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Wine Trails of the Languedoc

The Languedoc is a region begging to be explored and what better way to experience everything it has to offer than by creating a route filled with amazing, diverse scenery, enticing culture and history plus incredible food and wine.

Let’s take a look at the three main cities of the Languedoc. Any, or all, would be perfect starting points for visiting the diverse wineries of the Languedoc Outsiders.

Carcassonne vineyards, France

Carcassonne vineyards, France


This vibrant, modern city is the capital of the Languedoc. Located west of the Rhone River and close to the Mediterranean, Montpellier was not founded by the Greeks or Romans but arose in the 12th century as a thriving, merchant town where its local mix of Christians, Jews, Muslims and Cathars traded goods throughout the Mediterranean.

Montpellier has been a ‘College town’ since 1130 and was home to one of the first Universities in 1289.  Today, the University of Montpellier draws students from all over the world, resulting in a sophisticated, forward moving atmosphere filled with music, nightlife, art and great food.

Must See in Montpellier

Stroll the Rue de la Loge, a pedestrian only street lined with shops and restaurants. Follow it to the l’Ecusson or Old Town. Here you’ll find a myriad of winding narrow streets and a host of cafes calling for you to relax and soak in the atmosphere.

Cathedrale de Sainte Piere – built in 1364, this landmark is a great example of Southern French Gothic architecture and is recognizable by its two circular turrets.

The Jardin de Plantes is a soothing oasis on a busy day and one of Europe’s oldest Botanical Gardens

The Place de la Comedie is an oval shaped plaza and home to the Opera House and more of those ever-present sidewalk cafes.

Indulge your artistic side with a visit to the Musèe Fabre and wonder at the collection of Old Master paintings.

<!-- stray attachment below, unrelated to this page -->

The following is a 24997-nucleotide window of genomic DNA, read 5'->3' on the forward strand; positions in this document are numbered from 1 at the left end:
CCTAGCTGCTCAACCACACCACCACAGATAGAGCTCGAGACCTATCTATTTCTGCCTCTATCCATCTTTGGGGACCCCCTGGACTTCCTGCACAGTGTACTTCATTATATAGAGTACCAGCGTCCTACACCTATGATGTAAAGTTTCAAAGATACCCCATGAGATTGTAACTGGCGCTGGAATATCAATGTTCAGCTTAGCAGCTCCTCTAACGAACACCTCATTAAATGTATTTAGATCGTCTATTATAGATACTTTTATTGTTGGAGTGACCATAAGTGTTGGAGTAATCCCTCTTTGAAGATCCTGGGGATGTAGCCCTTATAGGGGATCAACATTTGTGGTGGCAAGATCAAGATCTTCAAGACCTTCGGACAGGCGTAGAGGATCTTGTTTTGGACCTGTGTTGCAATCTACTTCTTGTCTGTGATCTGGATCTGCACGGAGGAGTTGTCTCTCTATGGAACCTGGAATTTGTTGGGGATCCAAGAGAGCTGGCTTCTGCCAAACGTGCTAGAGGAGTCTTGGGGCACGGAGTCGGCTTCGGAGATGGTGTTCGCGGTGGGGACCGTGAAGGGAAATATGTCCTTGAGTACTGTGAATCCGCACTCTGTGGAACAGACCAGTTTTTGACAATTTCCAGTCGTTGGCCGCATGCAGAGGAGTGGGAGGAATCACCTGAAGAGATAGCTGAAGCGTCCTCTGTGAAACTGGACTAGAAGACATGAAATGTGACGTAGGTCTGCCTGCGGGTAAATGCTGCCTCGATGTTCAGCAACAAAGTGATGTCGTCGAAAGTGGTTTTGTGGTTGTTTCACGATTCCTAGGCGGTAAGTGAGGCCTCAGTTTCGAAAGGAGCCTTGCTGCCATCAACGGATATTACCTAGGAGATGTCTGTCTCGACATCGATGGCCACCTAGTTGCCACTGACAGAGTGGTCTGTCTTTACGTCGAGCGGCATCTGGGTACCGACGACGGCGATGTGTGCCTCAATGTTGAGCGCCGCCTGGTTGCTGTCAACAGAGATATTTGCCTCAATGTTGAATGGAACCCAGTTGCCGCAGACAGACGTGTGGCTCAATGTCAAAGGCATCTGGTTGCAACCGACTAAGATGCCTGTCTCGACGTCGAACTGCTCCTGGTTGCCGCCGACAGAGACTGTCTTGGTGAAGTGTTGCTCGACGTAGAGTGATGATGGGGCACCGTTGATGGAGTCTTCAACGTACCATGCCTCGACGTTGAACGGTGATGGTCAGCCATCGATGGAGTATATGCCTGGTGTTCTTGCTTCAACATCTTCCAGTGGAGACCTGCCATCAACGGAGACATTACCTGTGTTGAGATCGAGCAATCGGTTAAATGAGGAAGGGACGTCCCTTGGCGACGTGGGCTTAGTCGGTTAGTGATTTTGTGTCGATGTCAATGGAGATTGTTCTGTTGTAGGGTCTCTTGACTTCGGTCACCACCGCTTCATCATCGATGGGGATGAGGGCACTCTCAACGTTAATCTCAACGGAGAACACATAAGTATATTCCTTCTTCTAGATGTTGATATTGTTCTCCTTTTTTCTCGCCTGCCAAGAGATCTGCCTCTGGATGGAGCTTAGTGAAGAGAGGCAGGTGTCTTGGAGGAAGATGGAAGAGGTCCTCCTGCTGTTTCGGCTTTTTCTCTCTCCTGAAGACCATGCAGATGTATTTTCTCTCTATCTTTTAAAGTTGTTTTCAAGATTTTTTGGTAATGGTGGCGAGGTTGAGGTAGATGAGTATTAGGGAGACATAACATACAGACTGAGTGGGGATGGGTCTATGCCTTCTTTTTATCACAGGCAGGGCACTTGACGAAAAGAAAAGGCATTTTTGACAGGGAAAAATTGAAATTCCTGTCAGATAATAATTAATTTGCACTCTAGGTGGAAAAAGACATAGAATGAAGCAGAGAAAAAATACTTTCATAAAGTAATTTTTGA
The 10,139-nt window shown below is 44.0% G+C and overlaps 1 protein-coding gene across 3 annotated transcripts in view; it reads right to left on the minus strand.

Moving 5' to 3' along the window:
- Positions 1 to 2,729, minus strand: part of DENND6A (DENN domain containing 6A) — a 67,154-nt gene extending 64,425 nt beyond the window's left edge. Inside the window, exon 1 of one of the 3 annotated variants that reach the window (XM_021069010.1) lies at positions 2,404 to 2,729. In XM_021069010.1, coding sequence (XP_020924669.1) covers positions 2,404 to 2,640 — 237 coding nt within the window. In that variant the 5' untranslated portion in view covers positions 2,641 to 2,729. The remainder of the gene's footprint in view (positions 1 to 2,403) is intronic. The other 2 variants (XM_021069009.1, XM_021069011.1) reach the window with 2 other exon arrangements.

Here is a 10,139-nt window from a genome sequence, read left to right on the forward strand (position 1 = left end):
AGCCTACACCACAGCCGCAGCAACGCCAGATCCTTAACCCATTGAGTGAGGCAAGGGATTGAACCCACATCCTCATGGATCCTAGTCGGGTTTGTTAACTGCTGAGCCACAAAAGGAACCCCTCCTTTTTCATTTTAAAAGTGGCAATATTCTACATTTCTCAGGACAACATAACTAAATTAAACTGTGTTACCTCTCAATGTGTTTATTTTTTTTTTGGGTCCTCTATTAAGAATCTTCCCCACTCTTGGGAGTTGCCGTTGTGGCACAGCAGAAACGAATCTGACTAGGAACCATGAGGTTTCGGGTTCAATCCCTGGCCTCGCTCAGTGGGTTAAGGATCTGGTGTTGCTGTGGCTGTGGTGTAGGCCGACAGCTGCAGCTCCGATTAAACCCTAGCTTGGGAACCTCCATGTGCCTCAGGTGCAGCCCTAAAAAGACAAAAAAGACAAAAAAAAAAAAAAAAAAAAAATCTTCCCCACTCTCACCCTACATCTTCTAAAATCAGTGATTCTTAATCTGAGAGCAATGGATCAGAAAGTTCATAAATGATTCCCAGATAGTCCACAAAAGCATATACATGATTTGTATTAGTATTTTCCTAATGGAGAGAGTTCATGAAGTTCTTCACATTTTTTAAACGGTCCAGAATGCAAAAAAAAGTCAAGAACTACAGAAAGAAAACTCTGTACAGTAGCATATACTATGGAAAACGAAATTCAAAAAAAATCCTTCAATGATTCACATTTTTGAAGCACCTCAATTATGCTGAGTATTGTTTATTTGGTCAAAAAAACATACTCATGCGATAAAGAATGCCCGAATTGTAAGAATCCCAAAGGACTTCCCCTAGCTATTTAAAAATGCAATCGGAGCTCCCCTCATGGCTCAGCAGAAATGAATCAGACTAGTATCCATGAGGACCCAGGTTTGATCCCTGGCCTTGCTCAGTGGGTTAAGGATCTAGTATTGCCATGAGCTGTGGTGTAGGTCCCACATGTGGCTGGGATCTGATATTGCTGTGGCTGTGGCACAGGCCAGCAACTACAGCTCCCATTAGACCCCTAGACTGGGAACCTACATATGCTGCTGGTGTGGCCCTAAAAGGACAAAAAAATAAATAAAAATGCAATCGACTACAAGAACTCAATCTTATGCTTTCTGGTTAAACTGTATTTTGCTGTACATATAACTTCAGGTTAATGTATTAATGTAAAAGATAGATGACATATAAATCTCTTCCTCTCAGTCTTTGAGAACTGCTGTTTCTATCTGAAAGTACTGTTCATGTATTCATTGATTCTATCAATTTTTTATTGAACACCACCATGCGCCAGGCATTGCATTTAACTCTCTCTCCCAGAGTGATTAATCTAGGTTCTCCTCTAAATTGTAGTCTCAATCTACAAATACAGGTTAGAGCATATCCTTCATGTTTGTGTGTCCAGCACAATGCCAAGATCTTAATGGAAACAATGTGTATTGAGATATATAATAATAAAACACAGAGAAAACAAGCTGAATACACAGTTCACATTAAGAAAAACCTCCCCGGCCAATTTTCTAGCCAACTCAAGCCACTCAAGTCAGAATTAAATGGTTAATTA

Restaurants in Montpellier run the gamut from local seafood (great with a glass of Picpoul de Pinet) to classic Bistro fare all the way to Haute Cuisine.

Montpellier Wine Trails

Domaine de Saumarez

The nearby village of Murviel-les-Montpellier, is home to Domaine de Saumarez. In 2003, Liz and Robin (an Anglo/New Zealand duo) left their secure jobs in London, to make wine in the Languedoc. They are thrilled to welcome you in their new Tasting Room, where you can sip on samples of their refreshing white blend, lush reds and rosé while enjoying a view of the Mediterranean Sea.

Domaine le Clos du Serres

Travel further north, and you’ll reach the newest AOC in the Languedoc, Terrases du Larzac and Domaine le Clos du Serres. Back in 2006, Sébastien Fillon and his wife Béatrice found the perfect parcel of land for their new winemaking venture. The soils are varied or, as Sebastien says ‘a geological jigsaw’, including gravel and schist. They set about building a home and a winery from the ground up and have never looked back. When you meet them, their quiet excitement and passion for their new home is evident, just as it is in their wines.   ‘Humeur Vagabond’ is old vine Carignan, and ‘Les Maros’, a blend of Cinsault, Carignan and an almost extinct variety Oeillade.

Domaine de Cébène

Brigitte hails from Bordeaux where she left her wine career behind to explore the Languedoc and now multi tasks as negotiant, wine merchant and winemaker for her own little piece of heaven, Domaine de Cébène. Here she crafts Vin du Nord (wine of the North) with red varieties from the region of while her ‘ex-Arena’ label expresses the character of Vin due Sud (wine of the South), where the sandy soils close to the sea yields spicy Grenache.

Domaine Turner Pageot

West of Montpellier you’ll find Domaine Turner Pageot. This small winery is the result of decades of winemaking experience from around the world. Karen and Emmanual produce ‘gastronomic’ wines that are truly at their best on the table with a wonderful meal.

Domaine Sainte Rose

Not far away, UK born Charles left his career with a British pharmaceutical firm and with his Scottish wife, Ruth, an International relations expert, found their dream vineyard in the Languedoc – Domaine Sainte Rose. Their IGP Cotes de Thongue and Pays d’Oc wines are fresh and accessible.